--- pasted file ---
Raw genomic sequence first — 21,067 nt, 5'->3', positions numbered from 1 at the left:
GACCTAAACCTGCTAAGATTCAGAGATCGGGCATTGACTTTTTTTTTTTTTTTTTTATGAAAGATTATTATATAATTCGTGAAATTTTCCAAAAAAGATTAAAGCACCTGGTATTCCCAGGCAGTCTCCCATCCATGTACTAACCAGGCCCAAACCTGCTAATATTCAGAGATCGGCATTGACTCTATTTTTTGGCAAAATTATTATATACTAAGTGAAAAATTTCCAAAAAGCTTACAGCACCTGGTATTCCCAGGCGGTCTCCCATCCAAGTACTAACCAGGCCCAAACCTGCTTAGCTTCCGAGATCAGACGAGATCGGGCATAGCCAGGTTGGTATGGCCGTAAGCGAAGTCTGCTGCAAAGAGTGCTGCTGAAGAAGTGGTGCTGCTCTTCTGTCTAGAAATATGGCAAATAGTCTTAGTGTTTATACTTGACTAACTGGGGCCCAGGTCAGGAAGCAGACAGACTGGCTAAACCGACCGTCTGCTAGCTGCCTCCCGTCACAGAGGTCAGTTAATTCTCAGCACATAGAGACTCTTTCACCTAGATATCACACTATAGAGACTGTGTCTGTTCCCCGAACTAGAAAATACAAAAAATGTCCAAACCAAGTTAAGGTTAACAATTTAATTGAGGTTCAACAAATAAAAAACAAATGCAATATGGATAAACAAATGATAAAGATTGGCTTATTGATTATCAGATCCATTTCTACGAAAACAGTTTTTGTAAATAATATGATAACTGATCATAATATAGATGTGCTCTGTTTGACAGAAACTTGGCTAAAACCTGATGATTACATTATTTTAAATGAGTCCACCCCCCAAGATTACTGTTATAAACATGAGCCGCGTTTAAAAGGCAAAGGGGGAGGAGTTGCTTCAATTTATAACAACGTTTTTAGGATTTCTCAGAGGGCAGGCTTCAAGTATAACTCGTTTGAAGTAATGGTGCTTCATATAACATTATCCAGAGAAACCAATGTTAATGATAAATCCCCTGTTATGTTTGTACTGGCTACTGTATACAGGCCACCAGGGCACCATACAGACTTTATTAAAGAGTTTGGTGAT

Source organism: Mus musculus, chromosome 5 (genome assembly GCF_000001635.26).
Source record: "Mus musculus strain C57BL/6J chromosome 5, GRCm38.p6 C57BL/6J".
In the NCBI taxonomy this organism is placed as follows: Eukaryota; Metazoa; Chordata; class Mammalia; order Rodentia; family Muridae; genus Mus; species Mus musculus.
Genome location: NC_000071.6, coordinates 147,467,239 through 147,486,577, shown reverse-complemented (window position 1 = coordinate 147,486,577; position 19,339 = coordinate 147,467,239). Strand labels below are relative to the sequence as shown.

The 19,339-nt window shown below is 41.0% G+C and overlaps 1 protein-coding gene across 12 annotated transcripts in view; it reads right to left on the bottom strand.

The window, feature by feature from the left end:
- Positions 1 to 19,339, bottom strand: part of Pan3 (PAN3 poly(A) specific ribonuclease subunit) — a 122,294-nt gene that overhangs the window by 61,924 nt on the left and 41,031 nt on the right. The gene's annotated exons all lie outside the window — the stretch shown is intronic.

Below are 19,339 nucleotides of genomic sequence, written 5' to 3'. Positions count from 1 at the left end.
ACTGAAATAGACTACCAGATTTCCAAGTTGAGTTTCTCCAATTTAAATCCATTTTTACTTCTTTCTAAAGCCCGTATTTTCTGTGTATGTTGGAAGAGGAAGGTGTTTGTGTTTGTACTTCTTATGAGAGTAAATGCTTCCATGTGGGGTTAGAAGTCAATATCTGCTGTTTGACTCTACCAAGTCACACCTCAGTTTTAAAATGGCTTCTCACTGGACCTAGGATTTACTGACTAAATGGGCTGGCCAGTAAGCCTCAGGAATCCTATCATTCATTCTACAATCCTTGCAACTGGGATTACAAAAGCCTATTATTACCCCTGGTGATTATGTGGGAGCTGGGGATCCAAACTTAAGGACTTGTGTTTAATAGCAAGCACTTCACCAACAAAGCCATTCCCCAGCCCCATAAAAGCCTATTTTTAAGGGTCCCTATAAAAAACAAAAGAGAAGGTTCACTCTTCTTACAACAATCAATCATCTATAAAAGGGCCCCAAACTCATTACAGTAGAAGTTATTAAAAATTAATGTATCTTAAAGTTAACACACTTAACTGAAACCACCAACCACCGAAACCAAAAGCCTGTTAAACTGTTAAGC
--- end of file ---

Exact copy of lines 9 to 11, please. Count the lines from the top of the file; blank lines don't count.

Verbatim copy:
- Positions 1 to 19,339, bottom strand: part of Pan3 (PAN3 poly(A) specific ribonuclease subunit) — a 122,294-nt gene that overhangs the window by 61,924 nt on the left and 41,031 nt on the right. The gene's annotated exons all lie outside the window — the stretch shown is intronic.

Below are 19,339 nucleotides of genomic sequence, written 5' to 3'. Positions count from 1 at the left end.
ACTGAAATAGACTACCAGATTTCCAAGTTGAGTTTCTCCAATTTAAATCCATTTTTACTTCTTTCTAAAGCCCGTATTTTCTGTGTATGTTGGAAGAGGAAGGTGTTTGTGTTTGTACTTCTTATGAGAGTAAATGCTTCCATGTGGGGTTAGAAGTCAATATCTGCTGTTTGACTCTACCAAGTCACACCTCAGTTTTAAAATGGCTTCTCACTGGACCTAGGATTTACTGACTAAATGGGCTGGCCAGTAAGCCTCAGGAATCCTATCATTCATTCTACAATCCTTGCAACTGGGATTACAAAAGCCTATTATTACCCCTGGTGATTATGTGGGAGCTGGGGATCCAAACTTAAGGACTTGTGTTTAATAGCAAGCACTTCACCAACAAAGCCATTCCCCAGCCCCATAAAAGCCTATTTTTAAGGGTCCCTATAAAAAACAAAAGAGAAGGTTCACTCTTCTTACAACAATCAATCATCTATAAAAGGGCCCCAAACTCATTACAGTAGAAGTTATTAAAAATTAATGTATCTTAAAGTTAACACACTTAACTGAAACCACCAACCACCGAAACCAAAAGCCTGTTAAACTGTTAAGC